These lorries could be watching what you’re doing on the motorway and hand you fines
A number of unmarked HGV lorries will now patrol UK motorways to catch out distracted drivers flouting road rules.
The UK police force has now recruited a fleet of HGV supercabs to track down and catch motorists flouting distracted driving rules.
Officers will be using these vehicles to exclusively clampdown on distracted drivers on the motorway.
Dubbed ‘Operation Tramline’ uses unrestricted ‘supercabs’ are fitted with super wide angle cameras to track down drivers flouting rules such as mobile phone driving laws.
These supercabs act as a better vantage point for officers than a traditional car or bike.
They are followed in tandem by unmarked police cars and bikes, which are still used to stop and penalise motorists, once an offence is detected by the cab.
Highways England was the brainchild behind the ‘supercab,’ which has previously been a success in the UK.
The initial scheme took place in 2014, where one HGV managed to catch 4,000 distracted drivers over the course of two years.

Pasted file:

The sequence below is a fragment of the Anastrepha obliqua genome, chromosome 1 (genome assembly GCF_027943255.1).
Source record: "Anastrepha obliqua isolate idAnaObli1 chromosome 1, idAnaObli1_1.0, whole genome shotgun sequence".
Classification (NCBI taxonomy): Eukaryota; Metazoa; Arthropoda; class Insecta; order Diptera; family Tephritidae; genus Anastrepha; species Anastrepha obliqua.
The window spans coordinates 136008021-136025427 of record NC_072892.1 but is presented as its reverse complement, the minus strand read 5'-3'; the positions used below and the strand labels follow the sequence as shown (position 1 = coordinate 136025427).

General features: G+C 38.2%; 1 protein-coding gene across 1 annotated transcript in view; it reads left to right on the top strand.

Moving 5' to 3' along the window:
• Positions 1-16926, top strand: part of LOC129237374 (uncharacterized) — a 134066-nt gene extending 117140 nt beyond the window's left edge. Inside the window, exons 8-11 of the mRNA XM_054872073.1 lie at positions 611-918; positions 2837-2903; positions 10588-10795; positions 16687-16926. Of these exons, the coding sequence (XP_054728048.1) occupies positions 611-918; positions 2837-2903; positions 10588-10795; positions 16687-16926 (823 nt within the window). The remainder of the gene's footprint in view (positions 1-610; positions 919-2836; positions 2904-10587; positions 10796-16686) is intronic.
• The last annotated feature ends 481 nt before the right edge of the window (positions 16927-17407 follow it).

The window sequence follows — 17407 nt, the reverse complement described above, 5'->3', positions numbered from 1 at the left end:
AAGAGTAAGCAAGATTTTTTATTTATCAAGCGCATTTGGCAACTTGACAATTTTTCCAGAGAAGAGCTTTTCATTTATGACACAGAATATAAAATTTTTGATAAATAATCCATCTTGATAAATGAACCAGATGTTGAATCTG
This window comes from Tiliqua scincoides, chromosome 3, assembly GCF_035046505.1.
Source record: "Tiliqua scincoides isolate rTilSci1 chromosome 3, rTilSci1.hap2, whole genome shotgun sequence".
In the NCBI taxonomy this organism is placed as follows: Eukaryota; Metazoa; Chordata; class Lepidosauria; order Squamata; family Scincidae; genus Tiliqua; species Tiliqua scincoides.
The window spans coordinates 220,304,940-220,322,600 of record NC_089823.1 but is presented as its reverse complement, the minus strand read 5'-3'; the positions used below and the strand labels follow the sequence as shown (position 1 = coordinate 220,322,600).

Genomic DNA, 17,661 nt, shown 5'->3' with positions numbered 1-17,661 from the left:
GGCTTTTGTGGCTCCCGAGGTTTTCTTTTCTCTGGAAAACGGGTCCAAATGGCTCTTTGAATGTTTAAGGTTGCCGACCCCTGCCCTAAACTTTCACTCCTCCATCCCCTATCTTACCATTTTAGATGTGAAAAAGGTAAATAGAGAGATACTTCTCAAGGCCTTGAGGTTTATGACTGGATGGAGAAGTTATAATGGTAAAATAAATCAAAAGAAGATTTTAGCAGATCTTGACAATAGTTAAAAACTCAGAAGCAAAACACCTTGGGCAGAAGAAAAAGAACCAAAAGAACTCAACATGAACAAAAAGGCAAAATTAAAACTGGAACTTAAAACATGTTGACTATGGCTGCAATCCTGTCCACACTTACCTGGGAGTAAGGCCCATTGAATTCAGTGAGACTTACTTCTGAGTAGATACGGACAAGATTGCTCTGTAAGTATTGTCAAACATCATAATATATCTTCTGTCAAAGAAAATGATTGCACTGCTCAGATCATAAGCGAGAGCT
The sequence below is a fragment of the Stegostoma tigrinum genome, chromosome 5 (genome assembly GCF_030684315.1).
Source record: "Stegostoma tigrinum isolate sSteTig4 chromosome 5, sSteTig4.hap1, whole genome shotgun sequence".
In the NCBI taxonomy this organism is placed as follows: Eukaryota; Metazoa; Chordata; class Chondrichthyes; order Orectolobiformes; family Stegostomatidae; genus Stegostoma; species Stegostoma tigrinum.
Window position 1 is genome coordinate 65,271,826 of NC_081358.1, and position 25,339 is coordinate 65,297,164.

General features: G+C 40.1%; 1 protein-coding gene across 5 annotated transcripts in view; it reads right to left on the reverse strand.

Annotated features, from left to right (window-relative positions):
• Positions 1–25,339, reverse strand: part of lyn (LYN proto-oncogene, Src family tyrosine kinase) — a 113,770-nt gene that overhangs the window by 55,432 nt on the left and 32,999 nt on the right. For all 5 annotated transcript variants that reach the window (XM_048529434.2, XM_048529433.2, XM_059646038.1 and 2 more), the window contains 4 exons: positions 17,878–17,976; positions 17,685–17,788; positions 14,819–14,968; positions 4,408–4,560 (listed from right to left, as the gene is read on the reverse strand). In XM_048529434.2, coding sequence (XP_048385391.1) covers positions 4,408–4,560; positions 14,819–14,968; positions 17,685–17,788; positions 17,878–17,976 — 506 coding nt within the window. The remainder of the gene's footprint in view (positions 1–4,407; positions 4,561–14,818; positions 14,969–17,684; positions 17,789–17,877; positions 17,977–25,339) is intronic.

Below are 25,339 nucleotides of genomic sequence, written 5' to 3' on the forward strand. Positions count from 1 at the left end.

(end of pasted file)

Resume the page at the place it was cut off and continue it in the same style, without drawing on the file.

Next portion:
Now, the fleet will consist of three supercabs which will be circulated among the various police forces across Britain.
PC Darren Cornwall, of Surrey and Sussex RPU, said: “Working together with Highways England, we were once again able to work in a cost effective way towards our joint aim to provide a safe and reliable road transport system for all drivers.
“Using the new ‘supercab’ with an increased height enabled us to spot far more drivers committing ‘fatal four’ offences than we would usually be able to detect at a lower level.
“It was a very successful operation and we hope it will remind motorists that they should always drive safely, and that even though they might not see a marked police car nearby, it doesn’t mean they aren’t being watched.”
Two officers operate the cab at once – one driver and one spotter.
The spotter’s job is to locate a motorist committing an offence and record it.
The cabs are followed by a succession of unmarked police car and motorcycle.
Offences that fall into the ‘fatal four’ category include drink/drug-driving, speeding, using handheld devices and not wearing a seatbelt.